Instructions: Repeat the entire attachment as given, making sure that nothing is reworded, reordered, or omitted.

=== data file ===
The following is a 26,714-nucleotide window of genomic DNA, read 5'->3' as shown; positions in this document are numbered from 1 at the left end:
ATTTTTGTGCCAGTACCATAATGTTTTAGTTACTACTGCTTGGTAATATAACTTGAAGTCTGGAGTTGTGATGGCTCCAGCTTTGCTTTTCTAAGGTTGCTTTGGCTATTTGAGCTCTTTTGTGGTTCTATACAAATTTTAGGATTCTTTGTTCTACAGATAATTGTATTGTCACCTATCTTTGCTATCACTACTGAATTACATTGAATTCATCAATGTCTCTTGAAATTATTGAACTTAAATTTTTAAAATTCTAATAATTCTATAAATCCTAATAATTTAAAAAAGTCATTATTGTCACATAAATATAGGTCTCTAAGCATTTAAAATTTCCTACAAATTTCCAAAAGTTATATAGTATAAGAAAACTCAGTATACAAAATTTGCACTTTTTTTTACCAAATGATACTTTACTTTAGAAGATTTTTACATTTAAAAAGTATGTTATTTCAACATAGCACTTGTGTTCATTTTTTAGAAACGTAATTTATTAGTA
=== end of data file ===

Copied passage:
The following is a 26,714-nucleotide window of genomic DNA, read 5'->3' as shown; positions in this document are numbered from 1 at the left end:
ATTTTTGTGCCAGTACCATAATGTTTTAGTTACTACTGCTTGGTAATATAACTTGAAGTCTGGAGTTGTGATGGCTCCAGCTTTGCTTTTCTAAGGTTGCTTTGGCTATTTGAGCTCTTTTGTGGTTCTATACAAATTTTAGGATTCTTTGTTCTACAGATAATTGTATTGTCACCTATCTTTGCTATCACTACTGAATTACATTGAATTCATCAATGTCTCTTGAAATTATTGAACTTAAATTTTTAAAATTCTAATAATTCTATAAATCCTAATAATTTAAAAAAGTCATTATTGTCACATAAATATAGGTCTCTAAGCATTTAAAATTTCCTACAAATTTCCAAAAGTTATATAGTATAAGAAAACTCAGTATACAAAATTTGCACTTTTTTTTACCAAATGATACTTTACTTTAGAAGATTTTTACATTTAAAAAGTATGTTATTTCAACATAGCACTTGTGTTCATTTTTTAGAAACGTAATTTATTAGTA